Warning over people who are older, mentally ill or ‘do not fit in’ being institutionalised

Inspector of services warns that mentally ill patients are at risk of being placed in larger centres for convenience

Older people and the mentally ill are at risk of being placed in mental health centres out of convenience, the inspector of mental health services has warned.

Dr Susan Finnerty has strongly cautioned against an “apparent inclination” by some care providers for putting vulnerable groups of people into institutions.

It is easier and cheaper to admit a person requiring support to a large mental health centre than it is to source a more appropriately sized supported home, she acknowledges in her annual report for 2022. “There is a real risk that we are beginning, as we did in the past, to once again re-institutionalise people who are mentally ill, elderly, or who just do not ‘fit in’ to society.”

The report has been published along with the annual report of the Mental Health Commission, which warns that public mental health services must improve compliance in four key areas or face a real risk of being removed from the register of approved centres.


As in 2021, four areas had compliance rates lower than 70 per cent, something that commission chief executive John Farrelly says the public system can no longer ignore if the State hopes to meet minimum standards for the provision of mental health services.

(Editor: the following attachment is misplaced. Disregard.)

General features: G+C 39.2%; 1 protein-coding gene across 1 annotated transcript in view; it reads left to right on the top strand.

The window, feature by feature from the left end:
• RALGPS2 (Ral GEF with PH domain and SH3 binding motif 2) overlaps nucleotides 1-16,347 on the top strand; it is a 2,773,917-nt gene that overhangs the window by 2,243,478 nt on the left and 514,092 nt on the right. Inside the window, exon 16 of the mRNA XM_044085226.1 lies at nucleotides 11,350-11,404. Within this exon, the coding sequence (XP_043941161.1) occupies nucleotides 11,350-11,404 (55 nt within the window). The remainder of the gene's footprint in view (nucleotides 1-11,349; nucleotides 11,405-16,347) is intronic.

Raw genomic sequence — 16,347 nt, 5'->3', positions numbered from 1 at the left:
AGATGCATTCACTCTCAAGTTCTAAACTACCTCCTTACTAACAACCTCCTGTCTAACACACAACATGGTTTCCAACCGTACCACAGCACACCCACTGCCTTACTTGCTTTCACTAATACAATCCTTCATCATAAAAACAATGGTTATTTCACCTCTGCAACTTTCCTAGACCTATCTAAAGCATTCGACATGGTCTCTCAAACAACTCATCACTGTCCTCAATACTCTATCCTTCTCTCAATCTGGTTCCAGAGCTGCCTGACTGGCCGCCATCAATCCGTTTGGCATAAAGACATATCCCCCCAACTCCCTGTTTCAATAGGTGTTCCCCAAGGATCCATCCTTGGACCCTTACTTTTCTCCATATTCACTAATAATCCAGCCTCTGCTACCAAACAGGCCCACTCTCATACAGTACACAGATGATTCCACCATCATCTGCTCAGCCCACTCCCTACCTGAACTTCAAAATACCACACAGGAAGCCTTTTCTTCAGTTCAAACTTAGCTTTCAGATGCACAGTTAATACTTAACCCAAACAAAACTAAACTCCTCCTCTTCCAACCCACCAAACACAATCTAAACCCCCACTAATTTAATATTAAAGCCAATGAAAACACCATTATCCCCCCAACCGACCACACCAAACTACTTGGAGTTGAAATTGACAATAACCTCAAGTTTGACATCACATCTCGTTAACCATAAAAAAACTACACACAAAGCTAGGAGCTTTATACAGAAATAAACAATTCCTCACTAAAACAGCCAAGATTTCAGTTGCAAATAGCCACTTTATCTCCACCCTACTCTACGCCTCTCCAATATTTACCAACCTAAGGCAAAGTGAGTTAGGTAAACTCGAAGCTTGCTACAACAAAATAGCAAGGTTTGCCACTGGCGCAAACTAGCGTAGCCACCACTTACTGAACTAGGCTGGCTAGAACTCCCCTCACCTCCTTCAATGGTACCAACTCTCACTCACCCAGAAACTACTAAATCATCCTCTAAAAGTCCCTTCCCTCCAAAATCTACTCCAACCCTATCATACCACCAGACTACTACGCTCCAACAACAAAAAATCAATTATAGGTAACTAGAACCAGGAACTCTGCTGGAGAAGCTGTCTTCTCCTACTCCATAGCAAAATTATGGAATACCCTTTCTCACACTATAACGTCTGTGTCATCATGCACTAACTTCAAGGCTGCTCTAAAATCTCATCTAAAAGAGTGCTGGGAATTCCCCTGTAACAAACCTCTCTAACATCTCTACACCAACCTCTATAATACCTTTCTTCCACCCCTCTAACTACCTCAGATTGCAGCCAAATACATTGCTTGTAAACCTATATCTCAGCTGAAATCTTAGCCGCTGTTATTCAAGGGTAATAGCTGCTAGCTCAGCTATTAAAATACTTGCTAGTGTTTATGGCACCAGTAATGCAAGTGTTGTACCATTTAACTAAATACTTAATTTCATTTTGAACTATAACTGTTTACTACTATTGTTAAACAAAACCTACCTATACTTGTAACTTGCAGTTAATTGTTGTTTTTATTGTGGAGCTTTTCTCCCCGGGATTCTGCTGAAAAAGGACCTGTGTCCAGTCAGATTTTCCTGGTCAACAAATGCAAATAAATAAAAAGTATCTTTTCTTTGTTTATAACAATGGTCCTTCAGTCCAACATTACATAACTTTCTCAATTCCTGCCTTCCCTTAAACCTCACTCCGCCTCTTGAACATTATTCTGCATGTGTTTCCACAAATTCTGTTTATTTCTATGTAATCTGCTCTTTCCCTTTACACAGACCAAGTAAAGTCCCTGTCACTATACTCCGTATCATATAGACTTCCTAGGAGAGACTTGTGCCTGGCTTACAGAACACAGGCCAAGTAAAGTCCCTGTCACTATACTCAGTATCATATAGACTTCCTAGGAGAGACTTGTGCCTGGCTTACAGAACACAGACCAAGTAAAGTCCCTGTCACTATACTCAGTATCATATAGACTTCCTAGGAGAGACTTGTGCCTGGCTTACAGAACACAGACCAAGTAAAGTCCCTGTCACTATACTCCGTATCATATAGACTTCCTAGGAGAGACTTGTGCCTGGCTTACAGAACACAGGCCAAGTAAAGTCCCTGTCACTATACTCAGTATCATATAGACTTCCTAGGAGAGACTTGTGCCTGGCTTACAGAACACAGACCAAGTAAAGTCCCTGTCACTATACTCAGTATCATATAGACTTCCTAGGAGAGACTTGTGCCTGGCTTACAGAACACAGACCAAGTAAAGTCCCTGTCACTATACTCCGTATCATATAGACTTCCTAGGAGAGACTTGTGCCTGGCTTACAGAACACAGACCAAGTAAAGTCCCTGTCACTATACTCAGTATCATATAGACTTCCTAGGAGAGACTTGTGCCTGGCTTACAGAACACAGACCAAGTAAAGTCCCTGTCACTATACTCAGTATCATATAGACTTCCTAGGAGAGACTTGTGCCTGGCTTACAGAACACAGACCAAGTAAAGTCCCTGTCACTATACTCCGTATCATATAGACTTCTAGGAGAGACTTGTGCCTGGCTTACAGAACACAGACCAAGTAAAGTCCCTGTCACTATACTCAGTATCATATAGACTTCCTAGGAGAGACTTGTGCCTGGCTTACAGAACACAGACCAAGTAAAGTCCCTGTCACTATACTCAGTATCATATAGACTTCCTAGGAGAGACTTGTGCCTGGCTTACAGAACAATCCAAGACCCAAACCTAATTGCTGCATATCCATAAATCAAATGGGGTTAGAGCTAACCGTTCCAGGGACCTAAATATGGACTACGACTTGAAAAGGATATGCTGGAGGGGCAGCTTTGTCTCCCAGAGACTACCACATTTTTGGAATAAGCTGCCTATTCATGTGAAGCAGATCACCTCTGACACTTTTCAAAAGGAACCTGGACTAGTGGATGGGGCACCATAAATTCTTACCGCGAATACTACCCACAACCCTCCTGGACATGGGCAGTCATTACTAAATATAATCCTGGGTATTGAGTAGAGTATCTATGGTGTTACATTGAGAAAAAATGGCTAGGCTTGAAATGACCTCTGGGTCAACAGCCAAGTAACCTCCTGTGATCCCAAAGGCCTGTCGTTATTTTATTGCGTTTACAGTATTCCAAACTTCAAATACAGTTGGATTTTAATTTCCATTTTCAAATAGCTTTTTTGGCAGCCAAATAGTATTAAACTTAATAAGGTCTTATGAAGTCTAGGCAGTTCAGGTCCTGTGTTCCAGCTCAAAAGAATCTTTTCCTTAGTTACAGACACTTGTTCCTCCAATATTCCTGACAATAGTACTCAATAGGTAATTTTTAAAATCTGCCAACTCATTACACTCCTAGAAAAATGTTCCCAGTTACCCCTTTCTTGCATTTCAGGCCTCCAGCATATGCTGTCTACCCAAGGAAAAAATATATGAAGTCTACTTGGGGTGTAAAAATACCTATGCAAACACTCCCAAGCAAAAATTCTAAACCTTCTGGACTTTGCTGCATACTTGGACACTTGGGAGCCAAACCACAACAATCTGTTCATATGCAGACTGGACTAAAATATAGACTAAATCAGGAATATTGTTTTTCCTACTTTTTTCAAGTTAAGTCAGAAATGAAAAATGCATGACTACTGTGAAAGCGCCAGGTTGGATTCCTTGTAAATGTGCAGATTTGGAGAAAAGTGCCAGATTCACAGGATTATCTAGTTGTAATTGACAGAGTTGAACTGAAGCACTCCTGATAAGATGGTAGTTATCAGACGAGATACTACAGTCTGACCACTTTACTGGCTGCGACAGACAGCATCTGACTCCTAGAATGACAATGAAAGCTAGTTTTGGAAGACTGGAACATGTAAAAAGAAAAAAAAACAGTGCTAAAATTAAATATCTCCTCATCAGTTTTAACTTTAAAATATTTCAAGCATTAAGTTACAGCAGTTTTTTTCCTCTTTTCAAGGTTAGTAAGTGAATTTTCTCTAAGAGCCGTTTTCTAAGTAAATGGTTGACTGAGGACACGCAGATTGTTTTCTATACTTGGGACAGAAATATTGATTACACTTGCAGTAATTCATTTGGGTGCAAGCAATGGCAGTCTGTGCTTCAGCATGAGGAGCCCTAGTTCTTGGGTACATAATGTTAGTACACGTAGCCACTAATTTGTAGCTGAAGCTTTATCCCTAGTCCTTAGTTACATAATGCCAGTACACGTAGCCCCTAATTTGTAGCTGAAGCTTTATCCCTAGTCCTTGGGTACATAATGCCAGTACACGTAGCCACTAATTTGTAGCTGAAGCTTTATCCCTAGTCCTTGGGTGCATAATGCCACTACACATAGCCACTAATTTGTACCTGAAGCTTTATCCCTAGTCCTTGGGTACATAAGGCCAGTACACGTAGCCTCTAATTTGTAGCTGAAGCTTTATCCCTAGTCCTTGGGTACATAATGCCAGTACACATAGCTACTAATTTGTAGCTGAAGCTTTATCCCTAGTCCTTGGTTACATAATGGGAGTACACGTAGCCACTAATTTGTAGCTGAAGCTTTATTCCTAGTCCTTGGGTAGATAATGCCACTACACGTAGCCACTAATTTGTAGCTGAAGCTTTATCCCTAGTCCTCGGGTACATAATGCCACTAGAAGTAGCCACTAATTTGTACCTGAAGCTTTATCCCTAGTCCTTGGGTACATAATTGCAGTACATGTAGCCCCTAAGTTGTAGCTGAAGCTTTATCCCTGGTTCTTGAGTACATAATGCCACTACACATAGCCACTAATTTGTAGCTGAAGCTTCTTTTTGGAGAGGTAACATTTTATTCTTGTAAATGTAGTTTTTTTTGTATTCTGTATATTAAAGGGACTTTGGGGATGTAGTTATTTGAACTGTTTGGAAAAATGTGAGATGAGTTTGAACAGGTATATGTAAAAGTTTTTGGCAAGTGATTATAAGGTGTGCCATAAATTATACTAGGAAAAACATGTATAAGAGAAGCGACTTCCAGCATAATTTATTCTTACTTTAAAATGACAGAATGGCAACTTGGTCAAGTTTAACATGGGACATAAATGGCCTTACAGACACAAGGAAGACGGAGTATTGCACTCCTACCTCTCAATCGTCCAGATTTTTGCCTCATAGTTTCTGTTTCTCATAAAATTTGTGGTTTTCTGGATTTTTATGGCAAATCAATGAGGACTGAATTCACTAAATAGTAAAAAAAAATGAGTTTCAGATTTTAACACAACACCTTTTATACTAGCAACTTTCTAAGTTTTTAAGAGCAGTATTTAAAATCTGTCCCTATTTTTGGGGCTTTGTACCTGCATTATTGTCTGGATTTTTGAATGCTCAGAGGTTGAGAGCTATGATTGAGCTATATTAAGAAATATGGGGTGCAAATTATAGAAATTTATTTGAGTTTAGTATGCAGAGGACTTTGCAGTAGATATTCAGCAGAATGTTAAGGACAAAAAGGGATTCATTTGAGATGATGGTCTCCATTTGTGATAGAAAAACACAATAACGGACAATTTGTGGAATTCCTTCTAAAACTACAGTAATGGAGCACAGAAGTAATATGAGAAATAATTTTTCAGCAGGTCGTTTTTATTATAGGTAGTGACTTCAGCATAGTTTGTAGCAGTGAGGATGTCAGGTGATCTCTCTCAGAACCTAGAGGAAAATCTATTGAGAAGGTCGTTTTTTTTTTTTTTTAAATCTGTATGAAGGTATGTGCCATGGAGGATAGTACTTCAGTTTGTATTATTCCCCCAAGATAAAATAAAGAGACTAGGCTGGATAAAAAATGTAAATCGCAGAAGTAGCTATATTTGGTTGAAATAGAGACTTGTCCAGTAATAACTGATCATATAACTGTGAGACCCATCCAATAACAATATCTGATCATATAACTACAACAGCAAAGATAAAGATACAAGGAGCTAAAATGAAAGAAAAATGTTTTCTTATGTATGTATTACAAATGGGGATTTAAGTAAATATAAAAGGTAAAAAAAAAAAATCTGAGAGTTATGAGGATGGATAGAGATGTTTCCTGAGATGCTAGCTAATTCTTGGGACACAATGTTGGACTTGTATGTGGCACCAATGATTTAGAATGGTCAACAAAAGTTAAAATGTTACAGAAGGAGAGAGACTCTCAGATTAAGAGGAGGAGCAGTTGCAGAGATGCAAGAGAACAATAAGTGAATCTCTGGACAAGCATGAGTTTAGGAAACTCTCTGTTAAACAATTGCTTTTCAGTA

“Notwithstanding improved overall compliance, we can now undeniably say that there are four key areas — premises, risk management, individual care planning and staffing — where standards are simply unacceptable,” said Mr Farrelly.

Urging public services to focus on these areas in the coming months, he says the Health Service Executive should concentrate first on the centres with low standards in care planning and premises.

“The overriding message from today’s report is that centres who have performed poorly in these areas need to comply with these regulations or face the real prospect of not being re-registered. Being compliant with these and other regulations —which, lest we forget, are the minimum standards — is the very least that people living in the areas served by these centres deserve.”

Just 27 per cent of centres were compliant with the regulation on premises, down from 33 per cent in 2021.

“Many of our premises are simply not fit for purpose for a modern mental health service and this is something that we have been saying for many years,” said Mr Farrelly.

He also criticised “vague and meaningless” goals set in individual care plans, where just over 30 per cent of centres were not compliant.

The commission inspected 66 centres last year and found none had compliance rates lower than 71 per cent.

There were 2,040 involuntary admissions, compared to 2,549 in 2021, and 33 instances of overcapacity, about half the previous year’s total.

The commission took 45 enforcement actions over incidents or serious concerns in 28 centres last year.

Last year, 498 deaths of people using mental health services were reported, including 147 in approved centres. There were 144 suspected suicides including 26 in approved centres.

Twenty children were admitted to adult mental health units, the lowest figure ever recorded.

Paul Cullen

Paul Cullen

Paul Cullen is Health Editor of The Irish Times